A Community Devoted to the Preservation and Practice of Celestial Navigation and Other Methods of Traditional Wayfinding
From: Frank Reed
Date: 2017 Jan 7, 16:34 -0800
David C, you wrote:
"LD = arccos[sin(Dec1)*sin(Dec2) + cos(Dec1)*cos(Dec2)*cos(GHA2-GHA1)] so to for the calculated LDs all you need is Dec and GHA. The GHA can be approximate. You pick a time consistent with your DR."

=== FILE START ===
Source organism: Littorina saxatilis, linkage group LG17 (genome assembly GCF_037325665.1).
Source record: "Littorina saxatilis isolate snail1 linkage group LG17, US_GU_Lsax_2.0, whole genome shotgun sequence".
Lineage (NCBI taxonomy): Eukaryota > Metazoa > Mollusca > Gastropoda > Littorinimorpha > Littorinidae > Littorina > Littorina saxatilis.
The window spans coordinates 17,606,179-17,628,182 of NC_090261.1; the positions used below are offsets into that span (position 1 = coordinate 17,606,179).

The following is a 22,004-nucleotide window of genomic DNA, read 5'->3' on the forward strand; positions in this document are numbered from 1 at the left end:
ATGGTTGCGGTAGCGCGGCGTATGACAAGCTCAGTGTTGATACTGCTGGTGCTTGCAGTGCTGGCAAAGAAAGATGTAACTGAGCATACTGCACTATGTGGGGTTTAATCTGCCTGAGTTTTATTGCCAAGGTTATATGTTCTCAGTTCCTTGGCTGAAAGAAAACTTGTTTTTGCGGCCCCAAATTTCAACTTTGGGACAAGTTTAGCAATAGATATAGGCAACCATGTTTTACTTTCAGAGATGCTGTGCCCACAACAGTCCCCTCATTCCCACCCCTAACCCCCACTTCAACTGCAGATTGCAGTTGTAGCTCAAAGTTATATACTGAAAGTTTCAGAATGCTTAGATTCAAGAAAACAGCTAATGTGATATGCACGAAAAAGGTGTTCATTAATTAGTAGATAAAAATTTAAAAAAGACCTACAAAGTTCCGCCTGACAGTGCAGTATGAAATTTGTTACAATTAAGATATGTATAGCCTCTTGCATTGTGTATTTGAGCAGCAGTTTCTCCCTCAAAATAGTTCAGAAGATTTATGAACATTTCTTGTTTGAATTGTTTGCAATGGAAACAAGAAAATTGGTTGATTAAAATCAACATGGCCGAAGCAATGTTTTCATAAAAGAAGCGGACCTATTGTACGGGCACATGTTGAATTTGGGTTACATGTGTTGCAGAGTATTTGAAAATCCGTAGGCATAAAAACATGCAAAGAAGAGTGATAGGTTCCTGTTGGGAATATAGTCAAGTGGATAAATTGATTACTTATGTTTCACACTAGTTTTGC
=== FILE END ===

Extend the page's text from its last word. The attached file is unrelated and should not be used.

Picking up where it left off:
First, this process of calculating the geocentric lunar distances is only required if a modern navigator does not have access to pre-computed lunar distance tables. Historically, up until the early 20th century, these were included in the various nautical almanacs. And with rare exceptions, they were computed for every three hours of every day for the Sun and a few convenient stars and planets when they were in range and observable. Using one of the web apps on my web site, you can easily reproduce tables like this. If you don't have access to either pre-computed lunar distance tables or a tool like the one on my web site, then you can readily build them yourself from the GHA and Dec data for the Sun and Moon. This is just a standard great circle distance calculation for the two bodies on the celestial sphere. Your DR enters into this only to the extent that it gives you an approximate value for GMT, but you could just as easily ignore your DR and directly use whatever approximate value for GMT you may have available. Let's consider an example...